Too Much Of A Good Thing

Too Much Of A Good Thing

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by Daniel J. Kindlon, Dan Kindlon
     
 

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While many adolescents today have all the useful accessories of a prosperous society-cell phones, credit cards, computers, cars-they have few of the responsibilities that build character. Under intense pressure to be perfect and achieve, they devote little time to an inner life, and a culture that worships instant success makes it hard for them to engage in the slow,

Overview

While many adolescents today have all the useful accessories of a prosperous society-cell phones, credit cards, computers, cars-they have few of the responsibilities that build character. Under intense pressure to be perfect and achieve, they devote little time to an inner life, and a culture that worships instant success makes it hard for them to engage in the slow, careful building of the skills that enhance self-esteem and self-sufciency. In this powerful and provocative book, Dr. Kindlon delineates how indulged toddlers become indulged teenagers who are at risk for becoming prone to, among other things, excessive self-absorption, depression and anxiety, and lack of self-control. Too Much of a Good Thing maps out the ways in which parents can reach out to their children, teach them engagement in meaningful activity, and promote emotional maturity and a sense of self-worth. Dan Kindlon, Ph.D. is a professor of child psychology at Harvard University. He is a frequent contributor to Child magazine and is the co-author of Raising Cain, a New York Times best-seller. He lives in Boston with his wife and two children.

Editorial Reviews

Philadelphia Inquirer
Filled with anecdotes of parents doing all the wrong things to win their children's love.
Publishers Weekly
Kindlon (coauthor of Raising Cain), a psychologist, has spent time surveying and speaking to parents and kids in an effort to understand teen-rearing today. In addition to a scientific survey (Parenting Practices at the Millennium), which focuses on issues such as whether today's teens consider themselves spoiled, how many use drugs, how many do household chores, what families have dinner together regularly, whether all or only rich kids have cell phones, etc., Kindlon also draws on anecdotal data. As a psychologist at various schools, he has listened to parents protesting the suspension of a son accused of plagiarism the parents didn't find anything wrong with taking material off the Internet. Students have told Kindlon that their parents are never home or, in some cases, when they expect a punishment, that their parents do nothing. Educators as well as parents and grandparents will effortlessly identify with many of the situations Kindlon describes. After all, particularly among the baby boomer generation with seemingly unlimited funds, as parents indulge themselves, it's fairly apparent that their children will do so as well. Kindlon offers sound, albeit brief, advice; in the chapter on life skills, for example, he urges parents to help their kids acquire interests that will hold their attention. He believes that even spending one hour a day with kids not necessarily at mealtime is helpful. While this book is handy, a better organization with chapter summaries of advice would have made it even stronger. (Aug.) Forecast: Given the author's track record with the bestselling Raising Cain, this book should perform well, especially with a 12-city author tour and national advertisingcampaign. Copyright 1999 Cahners Business Information.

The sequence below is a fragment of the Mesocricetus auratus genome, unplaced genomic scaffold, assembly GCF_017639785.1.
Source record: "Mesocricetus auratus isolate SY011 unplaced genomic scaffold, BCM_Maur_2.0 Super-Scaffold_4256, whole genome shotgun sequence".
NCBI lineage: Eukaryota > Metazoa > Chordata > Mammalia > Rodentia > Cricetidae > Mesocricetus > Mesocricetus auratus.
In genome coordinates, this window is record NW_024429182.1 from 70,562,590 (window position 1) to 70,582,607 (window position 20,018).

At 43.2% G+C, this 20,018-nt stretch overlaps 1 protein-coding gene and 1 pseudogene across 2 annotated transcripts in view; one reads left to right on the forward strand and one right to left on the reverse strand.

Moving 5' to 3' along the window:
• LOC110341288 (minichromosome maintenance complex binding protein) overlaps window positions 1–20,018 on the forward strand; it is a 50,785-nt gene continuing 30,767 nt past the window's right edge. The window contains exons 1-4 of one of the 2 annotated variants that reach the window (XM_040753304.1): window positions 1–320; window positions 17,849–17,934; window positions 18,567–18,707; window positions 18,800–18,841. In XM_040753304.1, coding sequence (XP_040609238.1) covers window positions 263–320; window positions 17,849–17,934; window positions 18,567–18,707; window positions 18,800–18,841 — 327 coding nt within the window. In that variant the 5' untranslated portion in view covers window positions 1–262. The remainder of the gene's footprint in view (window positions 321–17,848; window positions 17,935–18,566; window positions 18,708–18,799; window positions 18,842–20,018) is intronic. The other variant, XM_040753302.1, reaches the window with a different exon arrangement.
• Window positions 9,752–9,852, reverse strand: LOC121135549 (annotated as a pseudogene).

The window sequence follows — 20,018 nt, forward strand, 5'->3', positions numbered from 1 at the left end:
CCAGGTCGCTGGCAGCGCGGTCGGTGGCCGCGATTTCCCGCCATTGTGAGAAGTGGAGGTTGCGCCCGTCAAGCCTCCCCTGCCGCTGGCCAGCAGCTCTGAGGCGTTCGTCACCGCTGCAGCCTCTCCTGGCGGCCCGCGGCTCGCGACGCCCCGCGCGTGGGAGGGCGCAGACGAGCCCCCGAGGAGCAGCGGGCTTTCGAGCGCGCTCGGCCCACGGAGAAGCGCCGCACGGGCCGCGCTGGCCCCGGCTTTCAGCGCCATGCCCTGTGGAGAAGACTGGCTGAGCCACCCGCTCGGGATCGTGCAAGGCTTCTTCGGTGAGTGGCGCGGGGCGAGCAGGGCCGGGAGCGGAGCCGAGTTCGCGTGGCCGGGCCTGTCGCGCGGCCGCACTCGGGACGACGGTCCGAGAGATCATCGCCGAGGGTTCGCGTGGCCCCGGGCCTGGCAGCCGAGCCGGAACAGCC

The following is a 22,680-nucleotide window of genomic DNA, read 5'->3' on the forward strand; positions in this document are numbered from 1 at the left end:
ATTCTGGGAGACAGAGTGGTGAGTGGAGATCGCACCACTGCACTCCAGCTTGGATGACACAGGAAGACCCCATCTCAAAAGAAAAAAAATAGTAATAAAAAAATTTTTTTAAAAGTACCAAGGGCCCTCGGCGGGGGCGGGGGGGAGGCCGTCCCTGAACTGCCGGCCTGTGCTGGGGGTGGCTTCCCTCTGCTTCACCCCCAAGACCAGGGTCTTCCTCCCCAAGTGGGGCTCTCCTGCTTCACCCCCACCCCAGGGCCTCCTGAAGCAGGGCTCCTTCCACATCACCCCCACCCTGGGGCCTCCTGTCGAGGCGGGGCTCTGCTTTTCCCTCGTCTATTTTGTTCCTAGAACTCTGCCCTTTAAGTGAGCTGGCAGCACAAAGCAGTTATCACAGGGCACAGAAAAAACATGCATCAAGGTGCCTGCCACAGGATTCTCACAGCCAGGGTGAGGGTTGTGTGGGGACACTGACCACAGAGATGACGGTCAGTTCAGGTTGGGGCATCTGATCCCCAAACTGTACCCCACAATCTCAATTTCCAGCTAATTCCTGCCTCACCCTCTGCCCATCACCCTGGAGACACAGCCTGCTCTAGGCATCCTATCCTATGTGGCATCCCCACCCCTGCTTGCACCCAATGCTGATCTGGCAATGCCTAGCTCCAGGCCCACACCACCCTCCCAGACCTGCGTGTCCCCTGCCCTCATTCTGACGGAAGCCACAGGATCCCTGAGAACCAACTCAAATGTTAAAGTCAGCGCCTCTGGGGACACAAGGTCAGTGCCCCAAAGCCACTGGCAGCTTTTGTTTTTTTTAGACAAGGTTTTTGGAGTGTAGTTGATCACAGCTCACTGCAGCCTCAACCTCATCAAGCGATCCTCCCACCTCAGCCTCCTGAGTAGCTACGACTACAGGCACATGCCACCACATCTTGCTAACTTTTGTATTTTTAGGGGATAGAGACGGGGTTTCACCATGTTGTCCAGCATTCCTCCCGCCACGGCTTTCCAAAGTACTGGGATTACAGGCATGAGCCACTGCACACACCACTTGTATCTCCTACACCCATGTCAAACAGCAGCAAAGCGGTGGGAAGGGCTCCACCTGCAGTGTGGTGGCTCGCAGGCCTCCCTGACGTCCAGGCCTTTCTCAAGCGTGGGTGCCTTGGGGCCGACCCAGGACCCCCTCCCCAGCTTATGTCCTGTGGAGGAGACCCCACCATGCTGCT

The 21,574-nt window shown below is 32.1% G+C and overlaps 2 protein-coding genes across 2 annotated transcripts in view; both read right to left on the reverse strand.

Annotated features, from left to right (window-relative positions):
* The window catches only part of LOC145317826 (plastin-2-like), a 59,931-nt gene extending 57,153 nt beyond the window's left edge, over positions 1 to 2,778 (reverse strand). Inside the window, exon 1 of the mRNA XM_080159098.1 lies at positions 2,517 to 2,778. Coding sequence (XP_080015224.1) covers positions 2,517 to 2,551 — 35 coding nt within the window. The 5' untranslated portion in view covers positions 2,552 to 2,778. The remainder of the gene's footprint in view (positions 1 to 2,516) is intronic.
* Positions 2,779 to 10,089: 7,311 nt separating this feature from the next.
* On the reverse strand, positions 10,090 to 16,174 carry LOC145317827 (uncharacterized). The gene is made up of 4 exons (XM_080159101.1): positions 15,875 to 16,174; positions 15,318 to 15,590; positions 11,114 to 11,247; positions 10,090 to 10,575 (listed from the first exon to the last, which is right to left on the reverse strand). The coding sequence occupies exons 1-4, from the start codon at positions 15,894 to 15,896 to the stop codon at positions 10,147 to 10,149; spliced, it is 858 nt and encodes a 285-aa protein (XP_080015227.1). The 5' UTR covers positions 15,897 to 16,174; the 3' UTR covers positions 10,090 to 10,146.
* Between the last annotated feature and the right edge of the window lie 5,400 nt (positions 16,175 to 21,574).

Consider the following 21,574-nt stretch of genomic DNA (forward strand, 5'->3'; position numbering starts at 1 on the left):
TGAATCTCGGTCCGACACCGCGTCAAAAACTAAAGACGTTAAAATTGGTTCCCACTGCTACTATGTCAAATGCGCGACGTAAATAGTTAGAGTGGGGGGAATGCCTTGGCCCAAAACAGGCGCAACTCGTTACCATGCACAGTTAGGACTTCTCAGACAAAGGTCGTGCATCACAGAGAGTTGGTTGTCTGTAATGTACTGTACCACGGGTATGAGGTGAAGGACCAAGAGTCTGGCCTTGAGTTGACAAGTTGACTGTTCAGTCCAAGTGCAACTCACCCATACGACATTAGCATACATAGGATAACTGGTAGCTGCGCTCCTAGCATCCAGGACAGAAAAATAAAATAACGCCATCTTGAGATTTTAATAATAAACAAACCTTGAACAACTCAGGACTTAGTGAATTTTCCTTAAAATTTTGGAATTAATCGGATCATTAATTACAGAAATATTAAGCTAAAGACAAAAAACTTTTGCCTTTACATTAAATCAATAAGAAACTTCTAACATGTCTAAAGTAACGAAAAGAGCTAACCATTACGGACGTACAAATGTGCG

Library Journal
Kindlon, coauthor of the well-received Raising Cain: Protecting the Emotional Life of Boys, here describes his experiences as a clinical therapist as well as the findings from the Parenting Practices at the Millennium study (PPM), which he conducted in spring 2000. The PPM is unusual in that it focuses on middle- and upper-class Americans, specifically those born in the last 20 years of the 20th century. Kindlon calls these kids "millennials" and finds that they "are highly competitive and prone to self-centeredness, depression, anxiety, and anger. Even when they're driven they often seem adrift." Distressing news, especially when these are the privileged few who will "have the inside track on the most influential positions in our society." But the pictures is not all gloomy; Kindlon offers sensible and compassionate advice for the well-to-do parent by effectively blending empirical evidence with anecdotal material. Sometimes, he offers easy, rather than clinical, conclusions (e.g., there is a "direct relationship between a large disposable income and drug use"), but this is a minor quibble. For large public libraries and those academic libraries that need the PPM results. Douglas C. Lord, Connecticut State Lib., Hartford Copyright 2001 Cahners Business Information.

Product Details

ISBN-13:
9780786886241
Publisher:
Miramax Books
Publication date:
01/01/2003
Pages:
284
Product dimensions:
0.64(w) x 8.00(h) x 5.25(d)

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